After you know the IP address, just open Windows explorer and navigate to Raspberry pi. In my case, I typed this:
c$ at the end of address, it must be there, otherwise this will not work.
After you enter address of device, you will be prompted for your credentials to device, These are default credentials:
Username : Administrator
Password : p@ssw0rd
Of course, if you changed your password, enter new password instead.
When you login successfully, you should see filesystem on device:
Here, you can see how filesystem is split on device, as root you see C:\ and also you can see links to Data, Crash dump and EFISP (this is partition you see when you insert SD card to your PC).
C:\ is installed main operating system, all Windows binaries are stored here, in Windows folder. You will not find here almost no user data, these are on Data partition.
Data\ you find working directories of apps that you have installed in \Data\Users\DefaultAccount.
CrashDump\ is probably used by system to store crashdumps, I have never seen anything interesting there.
EFISP\ is main boot partition, where config.txt is stored, you can modify it directly on device, but to see effects, you need to restart device.
Accessing Device Remotely
The third option is most powerful, you can access device's command line remotely from your computer. To do this, you can use Powershell or putty (putty is faster but has fewer options than Powershell). It does not matter from which operating system you connect to Raspberry pi.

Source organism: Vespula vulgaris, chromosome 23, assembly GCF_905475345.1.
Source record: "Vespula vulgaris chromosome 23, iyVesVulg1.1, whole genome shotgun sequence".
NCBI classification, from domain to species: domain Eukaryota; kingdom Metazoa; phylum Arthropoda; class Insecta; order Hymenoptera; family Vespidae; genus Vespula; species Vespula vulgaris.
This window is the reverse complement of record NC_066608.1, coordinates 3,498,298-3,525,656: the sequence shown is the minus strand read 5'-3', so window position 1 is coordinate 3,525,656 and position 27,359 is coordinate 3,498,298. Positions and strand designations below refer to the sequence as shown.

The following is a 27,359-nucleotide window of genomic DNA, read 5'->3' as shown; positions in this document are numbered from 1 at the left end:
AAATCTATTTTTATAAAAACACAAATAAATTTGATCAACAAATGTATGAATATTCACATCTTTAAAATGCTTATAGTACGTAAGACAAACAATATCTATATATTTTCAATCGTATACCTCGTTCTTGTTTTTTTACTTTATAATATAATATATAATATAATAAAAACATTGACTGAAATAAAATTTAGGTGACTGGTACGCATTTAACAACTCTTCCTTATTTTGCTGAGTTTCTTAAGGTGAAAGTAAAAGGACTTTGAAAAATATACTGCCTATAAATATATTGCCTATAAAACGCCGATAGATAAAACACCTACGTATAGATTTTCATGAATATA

Accessing Device Using powershell
1. Start powershell as Administrator on your PC.
After you start powershell, you should run the following commands:
net start WinRM
The next step is to add machine key into trusted hosts list, you will do it by this command:
Set-Item WSMan:\localhost\Client\TrustedHosts -Value 192.168.0.233
Then, you confirm by "
After this, you can connect to your device:
Enter-PSSession -ComputerName 192.168.0.233 -Credential 192.168.0.233\Administrator
After this command, you will be prompted to input your password. Default is p@ssw0rd
Please be patient, because this process takes a while (can be 2-3 minutes) When the process is finished, you should see console on device.
The output will look like this:
It is very helpful to know console commands that you can use, I recommend you this site http://ss64.com/nt/.
Powershell is a very good option to connect to Raspberry pi, but in my opinion, it is a bit slow and some C++ console applications can run in an incorrect way in this. When you will have some problems with powershell, you still have at least one more option.
Accessing Device using Putty
Yes, you can connect to windows 10 IoT using putty or any other SSH client. And it is very simple, just download putty from: http://the.earth.li/~sgtatham/putty/latest/x86/putty.exe.
When you have it downloaded, just enter IP address of your device, as can be seen here.
You will be prompted to enter username, which is Administrator and then password. (p@ssw0rd) you will be on the same console as when connected using Powershell, just, putty is much faster.
This is it. I hope you will be able to set everything up. If you will have some questions, just write in the comments below and I will respond.